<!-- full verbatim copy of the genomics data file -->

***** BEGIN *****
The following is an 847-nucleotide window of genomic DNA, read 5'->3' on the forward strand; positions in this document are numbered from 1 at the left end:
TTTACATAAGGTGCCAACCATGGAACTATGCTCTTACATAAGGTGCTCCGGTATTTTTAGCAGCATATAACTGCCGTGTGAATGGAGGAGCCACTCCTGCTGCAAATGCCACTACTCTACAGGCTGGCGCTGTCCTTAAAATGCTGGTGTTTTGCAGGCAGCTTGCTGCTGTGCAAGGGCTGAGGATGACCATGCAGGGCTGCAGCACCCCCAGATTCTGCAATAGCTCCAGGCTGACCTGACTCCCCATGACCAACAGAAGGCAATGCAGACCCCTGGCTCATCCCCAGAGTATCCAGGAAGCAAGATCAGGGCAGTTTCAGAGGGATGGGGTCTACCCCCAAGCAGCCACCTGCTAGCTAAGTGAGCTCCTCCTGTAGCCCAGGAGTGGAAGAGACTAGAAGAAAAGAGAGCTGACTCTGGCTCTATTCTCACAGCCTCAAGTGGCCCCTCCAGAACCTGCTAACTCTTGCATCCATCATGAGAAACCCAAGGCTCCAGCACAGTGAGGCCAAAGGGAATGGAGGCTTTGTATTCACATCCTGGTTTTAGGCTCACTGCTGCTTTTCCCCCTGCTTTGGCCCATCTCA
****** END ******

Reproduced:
The following is an 847-nucleotide window of genomic DNA, read 5'->3' on the forward strand; positions in this document are numbered from 1 at the left end:
TTTACATAAGGTGCCAACCATGGAACTATGCTCTTACATAAGGTGCTCCGGTATTTTTAGCAGCATATAACTGCCGTGTGAATGGAGGAGCCACTCCTGCTGCAAATGCCACTACTCTACAGGCTGGCGCTGTCCTTAAAATGCTGGTGTTTTGCAGGCAGCTTGCTGCTGTGCAAGGGCTGAGGATGACCATGCAGGGCTGCAGCACCCCCAGATTCTGCAATAGCTCCAGGCTGACCTGACTCCCCATGACCAACAGAAGGCAATGCAGACCCCTGGCTCATCCCCAGAGTATCCAGGAAGCAAGATCAGGGCAGTTTCAGAGGGATGGGGTCTACCCCCAAGCAGCCACCTGCTAGCTAAGTGAGCTCCTCCTGTAGCCCAGGAGTGGAAGAGACTAGAAGAAAAGAGAGCTGACTCTGGCTCTATTCTCACAGCCTCAAGTGGCCCCTCCAGAACCTGCTAACTCTTGCATCCATCATGAGAAACCCAAGGCTCCAGCACAGTGAGGCCAAAGGGAATGGAGGCTTTGTATTCACATCCTGGTTTTAGGCTCACTGCTGCTTTTCCCCCTGCTTTGGCCCATCTCA